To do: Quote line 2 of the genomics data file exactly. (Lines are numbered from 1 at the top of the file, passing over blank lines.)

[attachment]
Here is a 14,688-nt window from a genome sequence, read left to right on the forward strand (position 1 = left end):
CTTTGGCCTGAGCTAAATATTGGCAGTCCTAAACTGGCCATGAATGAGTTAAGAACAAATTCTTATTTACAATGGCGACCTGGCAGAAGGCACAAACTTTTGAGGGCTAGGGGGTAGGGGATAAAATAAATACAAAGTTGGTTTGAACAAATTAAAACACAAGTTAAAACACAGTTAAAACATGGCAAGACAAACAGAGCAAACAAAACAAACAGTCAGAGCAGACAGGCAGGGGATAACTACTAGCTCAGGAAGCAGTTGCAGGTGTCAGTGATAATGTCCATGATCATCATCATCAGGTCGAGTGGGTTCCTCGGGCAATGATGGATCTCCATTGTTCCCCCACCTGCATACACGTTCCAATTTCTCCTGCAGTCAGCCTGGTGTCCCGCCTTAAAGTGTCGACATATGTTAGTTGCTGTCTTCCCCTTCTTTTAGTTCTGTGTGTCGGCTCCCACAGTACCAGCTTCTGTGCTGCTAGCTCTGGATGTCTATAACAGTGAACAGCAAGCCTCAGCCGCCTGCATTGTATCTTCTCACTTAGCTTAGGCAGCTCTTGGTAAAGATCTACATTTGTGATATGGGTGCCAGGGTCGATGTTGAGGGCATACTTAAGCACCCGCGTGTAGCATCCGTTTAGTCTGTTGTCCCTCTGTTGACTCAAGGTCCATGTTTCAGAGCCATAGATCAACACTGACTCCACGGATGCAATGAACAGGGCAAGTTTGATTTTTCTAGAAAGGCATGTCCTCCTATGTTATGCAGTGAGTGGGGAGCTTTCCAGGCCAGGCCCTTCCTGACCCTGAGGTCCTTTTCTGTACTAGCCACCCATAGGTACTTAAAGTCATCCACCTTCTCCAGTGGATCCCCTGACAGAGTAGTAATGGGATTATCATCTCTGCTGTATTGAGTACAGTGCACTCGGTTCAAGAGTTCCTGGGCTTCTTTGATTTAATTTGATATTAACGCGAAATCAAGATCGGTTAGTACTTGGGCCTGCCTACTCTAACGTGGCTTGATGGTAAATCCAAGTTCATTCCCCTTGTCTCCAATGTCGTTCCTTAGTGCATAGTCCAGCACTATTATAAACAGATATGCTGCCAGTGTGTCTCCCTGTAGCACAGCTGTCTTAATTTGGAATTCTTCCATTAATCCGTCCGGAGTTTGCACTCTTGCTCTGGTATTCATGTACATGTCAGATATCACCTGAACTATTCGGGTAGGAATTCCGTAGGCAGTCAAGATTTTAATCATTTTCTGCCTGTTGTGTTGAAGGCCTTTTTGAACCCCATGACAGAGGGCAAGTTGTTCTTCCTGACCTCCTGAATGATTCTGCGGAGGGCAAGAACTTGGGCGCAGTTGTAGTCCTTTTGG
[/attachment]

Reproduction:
CTTTGGCCTGAGCTAAATATTGGCAGTCCTAAACTGGCCATGAATGAGTTAAGAACAAATTCTTATTTACAATGGCGACCTGGCAGAAGGCACAAACTTTTGAGGGCTAGGGGGTAGGGGATAAAATAAATACAAAGTTGGTTTGAACAAATTAAAACACAAGTTAAAACACAGTTAAAACATGGCAAGACAAACAGAGCAAACAAAACAAACAGTCAGAGCAGACAGGCAGGGGATAACTACTAGCTCAGGAAGCAGTTGCAGGTGTCAGTGATAATGTCCATGATCATCATCATCAGGTCGAGTGGGTTCCTCGGGCAATGATGGATCTCCATTGTTCCCCCACCTGCATACACGTTCCAATTTCTCCTGCAGTCAGCCTGGTGTCCCGCCTTAAAGTGTCGACATATGTTAGTTGCTGTCTTCCCCTTCTTTTAGTTCTGTGTGTCGGCTCCCACAGTACCAGCTTCTGTGCTGCTAGCTCTGGATGTCTATAACAGTGAACAGCAAGCCTCAGCCGCCTGCATTGTATCTTCTCACTTAGCTTAGGCAGCTCTTGGTAAAGATCTACATTTGTGATATGGGTGCCAGGGTCGATGTTGAGGGCATACTTAAGCACCCGCGTGTAGCATCCGTTTAGTCTGTTGTCCCTCTGTTGACTCAAGGTCCATGTTTCAGAGCCATAGATCAACACTGACTCCACGGATGCAATGAACAGGGCAAGTTTGATTTTTCTAGAAAGGCATGTCCTCCTATGTTATGCAGTGAGTGGGGAGCTTTCCAGGCCAGGCCCTTCCTGACCCTGAGGTCCTTTTCTGTACTAGCCACCCATAGGTACTTAAAGTCATCCACCTTCTCCAGTGGATCCCCTGACAGAGTAGTAATGGGATTATCATCTCTGCTGTATTGAGTACAGTGCACTCGGTTCAAGAGTTCCTGGGCTTCTTTGATTTAATTTGATATTAACGCGAAATCAAGATCGGTTAGTACTTGGGCCTGCCTACTCTAACGTGGCTTGATGGTAAATCCAAGTTCATTCCCCTTGTCTCCAATGTCGTTCCTTAGTGCATAGTCCAGCACTATTATAAACAGATATGCTGCCAGTGTGTCTCCCTGTAGCACAGCTGTCTTAATTTGGAATTCTTCCATTAATCCGTCCGGAGTTTGCACTCTTGCTCTGGTATTCATGTACATGTCAGATATCACCTGAACTATTCGGGTAGGAATTCCGTAGGCAGTCAAGATTTTAATCATTTTCTGCCTGTTGTGTTGAAGGCCTTTTTGAACCCCATGACAGAGGGCAAGTTGTTCTTCCTGACCTCCTGAATGATTCTGCGGAGGGCAAGAACTTGGGCGCAGTTGTAGTCCTTTTGG